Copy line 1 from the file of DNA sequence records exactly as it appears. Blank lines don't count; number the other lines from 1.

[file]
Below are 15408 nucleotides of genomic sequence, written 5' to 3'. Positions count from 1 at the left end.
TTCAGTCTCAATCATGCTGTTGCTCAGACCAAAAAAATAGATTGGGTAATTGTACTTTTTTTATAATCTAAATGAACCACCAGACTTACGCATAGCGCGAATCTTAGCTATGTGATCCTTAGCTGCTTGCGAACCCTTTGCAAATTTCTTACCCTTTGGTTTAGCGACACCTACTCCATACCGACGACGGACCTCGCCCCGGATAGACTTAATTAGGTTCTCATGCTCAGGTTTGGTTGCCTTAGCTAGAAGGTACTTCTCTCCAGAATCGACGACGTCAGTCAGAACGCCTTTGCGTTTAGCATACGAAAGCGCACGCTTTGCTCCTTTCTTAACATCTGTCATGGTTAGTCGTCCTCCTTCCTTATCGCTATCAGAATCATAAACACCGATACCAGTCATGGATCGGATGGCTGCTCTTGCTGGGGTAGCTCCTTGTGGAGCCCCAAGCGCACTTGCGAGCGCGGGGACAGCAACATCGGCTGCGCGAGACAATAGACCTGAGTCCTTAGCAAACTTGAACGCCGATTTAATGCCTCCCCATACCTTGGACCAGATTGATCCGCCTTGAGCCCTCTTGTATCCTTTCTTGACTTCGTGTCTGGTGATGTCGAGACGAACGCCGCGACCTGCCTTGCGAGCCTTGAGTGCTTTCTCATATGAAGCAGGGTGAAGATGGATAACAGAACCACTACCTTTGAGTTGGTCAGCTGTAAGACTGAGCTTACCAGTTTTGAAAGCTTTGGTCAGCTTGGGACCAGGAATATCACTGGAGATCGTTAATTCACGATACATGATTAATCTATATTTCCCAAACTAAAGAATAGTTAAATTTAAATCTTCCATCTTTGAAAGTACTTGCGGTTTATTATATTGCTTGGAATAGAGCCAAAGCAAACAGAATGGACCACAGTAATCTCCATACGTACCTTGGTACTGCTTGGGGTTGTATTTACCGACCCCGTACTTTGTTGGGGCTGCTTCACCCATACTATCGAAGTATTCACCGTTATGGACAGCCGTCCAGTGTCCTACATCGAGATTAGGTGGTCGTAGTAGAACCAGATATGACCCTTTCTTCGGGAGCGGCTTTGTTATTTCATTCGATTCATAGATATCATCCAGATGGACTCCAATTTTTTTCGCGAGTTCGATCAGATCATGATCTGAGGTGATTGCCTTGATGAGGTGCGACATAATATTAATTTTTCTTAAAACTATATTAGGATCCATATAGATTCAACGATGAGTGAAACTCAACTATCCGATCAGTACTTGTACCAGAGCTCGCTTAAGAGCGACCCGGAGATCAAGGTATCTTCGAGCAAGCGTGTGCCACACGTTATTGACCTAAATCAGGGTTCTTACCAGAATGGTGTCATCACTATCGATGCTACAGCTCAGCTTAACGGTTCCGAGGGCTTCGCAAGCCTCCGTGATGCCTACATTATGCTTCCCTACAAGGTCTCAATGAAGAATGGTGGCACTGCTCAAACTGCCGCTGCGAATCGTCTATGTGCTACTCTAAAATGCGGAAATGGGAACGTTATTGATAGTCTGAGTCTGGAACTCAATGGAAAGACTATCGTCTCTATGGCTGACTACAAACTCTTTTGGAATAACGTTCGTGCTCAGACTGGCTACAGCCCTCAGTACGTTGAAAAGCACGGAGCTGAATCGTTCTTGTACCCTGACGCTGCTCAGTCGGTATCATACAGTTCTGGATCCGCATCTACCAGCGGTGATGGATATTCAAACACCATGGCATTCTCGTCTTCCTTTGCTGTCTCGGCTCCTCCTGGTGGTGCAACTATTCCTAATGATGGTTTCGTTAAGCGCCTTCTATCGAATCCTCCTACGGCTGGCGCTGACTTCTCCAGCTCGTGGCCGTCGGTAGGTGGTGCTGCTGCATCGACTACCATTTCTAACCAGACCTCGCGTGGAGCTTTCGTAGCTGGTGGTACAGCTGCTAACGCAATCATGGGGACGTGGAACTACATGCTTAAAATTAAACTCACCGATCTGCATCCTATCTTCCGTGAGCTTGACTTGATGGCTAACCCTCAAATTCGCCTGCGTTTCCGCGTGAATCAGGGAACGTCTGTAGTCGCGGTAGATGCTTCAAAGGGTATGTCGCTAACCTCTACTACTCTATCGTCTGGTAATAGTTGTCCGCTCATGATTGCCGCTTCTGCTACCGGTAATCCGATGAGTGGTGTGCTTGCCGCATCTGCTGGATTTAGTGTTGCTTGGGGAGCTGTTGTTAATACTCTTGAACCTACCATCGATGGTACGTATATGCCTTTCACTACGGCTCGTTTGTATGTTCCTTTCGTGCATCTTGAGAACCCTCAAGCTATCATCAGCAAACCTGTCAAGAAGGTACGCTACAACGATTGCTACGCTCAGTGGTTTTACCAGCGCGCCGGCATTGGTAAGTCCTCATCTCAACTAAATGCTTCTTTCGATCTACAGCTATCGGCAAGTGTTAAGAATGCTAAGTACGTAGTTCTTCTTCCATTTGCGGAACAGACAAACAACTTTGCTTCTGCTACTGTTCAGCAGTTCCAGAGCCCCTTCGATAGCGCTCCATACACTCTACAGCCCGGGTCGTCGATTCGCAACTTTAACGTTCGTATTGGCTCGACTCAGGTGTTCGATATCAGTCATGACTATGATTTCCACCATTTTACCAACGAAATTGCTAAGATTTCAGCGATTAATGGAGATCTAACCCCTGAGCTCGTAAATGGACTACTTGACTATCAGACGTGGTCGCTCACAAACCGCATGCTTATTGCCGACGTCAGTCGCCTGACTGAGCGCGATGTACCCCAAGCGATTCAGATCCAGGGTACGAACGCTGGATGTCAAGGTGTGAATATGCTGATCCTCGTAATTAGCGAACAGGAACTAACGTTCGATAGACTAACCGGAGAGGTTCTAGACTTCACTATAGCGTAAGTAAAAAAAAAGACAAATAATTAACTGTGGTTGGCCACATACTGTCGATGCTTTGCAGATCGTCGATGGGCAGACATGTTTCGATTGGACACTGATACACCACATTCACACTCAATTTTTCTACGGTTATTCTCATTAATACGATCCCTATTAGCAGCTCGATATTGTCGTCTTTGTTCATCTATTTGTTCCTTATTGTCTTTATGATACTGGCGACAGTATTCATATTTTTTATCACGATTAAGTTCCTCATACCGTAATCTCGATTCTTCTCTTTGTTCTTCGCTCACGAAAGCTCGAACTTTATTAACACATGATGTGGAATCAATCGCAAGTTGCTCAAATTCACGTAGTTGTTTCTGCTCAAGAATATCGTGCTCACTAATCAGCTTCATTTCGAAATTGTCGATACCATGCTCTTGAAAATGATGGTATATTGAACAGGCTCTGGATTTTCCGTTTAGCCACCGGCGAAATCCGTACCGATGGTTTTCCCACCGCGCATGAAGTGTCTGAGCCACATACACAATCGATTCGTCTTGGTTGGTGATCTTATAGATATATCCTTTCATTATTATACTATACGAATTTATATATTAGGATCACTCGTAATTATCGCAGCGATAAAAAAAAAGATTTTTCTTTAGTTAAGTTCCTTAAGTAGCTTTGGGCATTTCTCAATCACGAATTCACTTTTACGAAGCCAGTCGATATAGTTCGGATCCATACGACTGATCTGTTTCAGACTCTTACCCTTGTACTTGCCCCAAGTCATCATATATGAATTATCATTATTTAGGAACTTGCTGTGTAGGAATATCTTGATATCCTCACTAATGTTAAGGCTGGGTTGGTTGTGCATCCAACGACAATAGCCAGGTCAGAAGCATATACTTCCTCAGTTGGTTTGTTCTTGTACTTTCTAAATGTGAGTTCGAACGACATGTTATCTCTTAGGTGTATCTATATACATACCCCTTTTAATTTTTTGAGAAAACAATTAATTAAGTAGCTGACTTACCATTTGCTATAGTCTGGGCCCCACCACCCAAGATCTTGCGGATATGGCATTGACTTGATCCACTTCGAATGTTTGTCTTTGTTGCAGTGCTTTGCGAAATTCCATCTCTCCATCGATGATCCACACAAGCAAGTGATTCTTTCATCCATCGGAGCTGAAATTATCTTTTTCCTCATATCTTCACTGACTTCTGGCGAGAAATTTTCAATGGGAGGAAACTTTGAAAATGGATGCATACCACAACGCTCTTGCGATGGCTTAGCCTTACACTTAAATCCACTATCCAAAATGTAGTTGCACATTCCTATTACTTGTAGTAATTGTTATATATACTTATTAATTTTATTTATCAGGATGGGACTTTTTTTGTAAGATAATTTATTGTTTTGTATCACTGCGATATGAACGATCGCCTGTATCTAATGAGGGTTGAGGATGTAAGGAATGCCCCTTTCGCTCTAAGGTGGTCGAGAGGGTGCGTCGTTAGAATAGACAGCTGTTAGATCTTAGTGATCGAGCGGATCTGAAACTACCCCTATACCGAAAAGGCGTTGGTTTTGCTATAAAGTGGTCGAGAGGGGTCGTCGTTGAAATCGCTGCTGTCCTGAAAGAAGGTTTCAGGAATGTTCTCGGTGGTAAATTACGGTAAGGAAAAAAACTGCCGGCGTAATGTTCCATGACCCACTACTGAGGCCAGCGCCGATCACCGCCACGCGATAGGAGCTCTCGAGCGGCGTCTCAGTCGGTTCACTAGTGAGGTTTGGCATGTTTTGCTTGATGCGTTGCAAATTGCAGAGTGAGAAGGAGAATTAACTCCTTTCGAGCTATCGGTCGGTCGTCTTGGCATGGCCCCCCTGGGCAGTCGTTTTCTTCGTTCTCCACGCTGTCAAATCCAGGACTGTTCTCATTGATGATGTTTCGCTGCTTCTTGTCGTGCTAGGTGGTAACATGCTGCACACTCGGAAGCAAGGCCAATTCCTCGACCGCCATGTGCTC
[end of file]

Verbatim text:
Below are 15408 nucleotides of genomic sequence, written 5' to 3'. Positions count from 1 at the left end.